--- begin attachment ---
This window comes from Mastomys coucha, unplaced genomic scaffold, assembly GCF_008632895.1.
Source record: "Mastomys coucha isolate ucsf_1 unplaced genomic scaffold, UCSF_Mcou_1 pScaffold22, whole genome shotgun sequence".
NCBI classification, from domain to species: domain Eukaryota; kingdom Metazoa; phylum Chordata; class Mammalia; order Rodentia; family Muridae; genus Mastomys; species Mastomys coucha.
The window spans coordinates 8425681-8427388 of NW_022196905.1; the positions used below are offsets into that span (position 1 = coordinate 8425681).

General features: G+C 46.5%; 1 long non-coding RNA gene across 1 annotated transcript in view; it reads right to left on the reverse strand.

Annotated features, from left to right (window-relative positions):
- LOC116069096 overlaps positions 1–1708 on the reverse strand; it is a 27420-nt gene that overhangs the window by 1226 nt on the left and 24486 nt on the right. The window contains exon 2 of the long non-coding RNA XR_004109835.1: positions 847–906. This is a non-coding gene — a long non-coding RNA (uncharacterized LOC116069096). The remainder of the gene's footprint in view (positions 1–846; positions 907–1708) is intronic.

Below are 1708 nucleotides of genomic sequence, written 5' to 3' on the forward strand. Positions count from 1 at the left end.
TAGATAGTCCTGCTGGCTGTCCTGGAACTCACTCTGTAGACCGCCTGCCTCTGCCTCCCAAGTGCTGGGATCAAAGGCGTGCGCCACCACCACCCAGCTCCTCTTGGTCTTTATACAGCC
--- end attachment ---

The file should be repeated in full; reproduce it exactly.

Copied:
This window comes from Mastomys coucha, unplaced genomic scaffold, assembly GCF_008632895.1.
Source record: "Mastomys coucha isolate ucsf_1 unplaced genomic scaffold, UCSF_Mcou_1 pScaffold22, whole genome shotgun sequence".
NCBI classification, from domain to species: domain Eukaryota; kingdom Metazoa; phylum Chordata; class Mammalia; order Rodentia; family Muridae; genus Mastomys; species Mastomys coucha.
The window spans coordinates 8425681-8427388 of NW_022196905.1; the positions used below are offsets into that span (position 1 = coordinate 8425681).

General features: G+C 46.5%; 1 long non-coding RNA gene across 1 annotated transcript in view; it reads right to left on the reverse strand.

Annotated features, from left to right (window-relative positions):
- LOC116069096 overlaps positions 1–1708 on the reverse strand; it is a 27420-nt gene that overhangs the window by 1226 nt on the left and 24486 nt on the right. The window contains exon 2 of the long non-coding RNA XR_004109835.1: positions 847–906. This is a non-coding gene — a long non-coding RNA (uncharacterized LOC116069096). The remainder of the gene's footprint in view (positions 1–846; positions 907–1708) is intronic.

Below are 1708 nucleotides of genomic sequence, written 5' to 3' on the forward strand. Positions count from 1 at the left end.
TAGATAGTCCTGCTGGCTGTCCTGGAACTCACTCTGTAGACCGCCTGCCTCTGCCTCCCAAGTGCTGGGATCAAAGGCGTGCGCCACCACCACCCAGCTCCTCTTGGTCTTTATACAGCC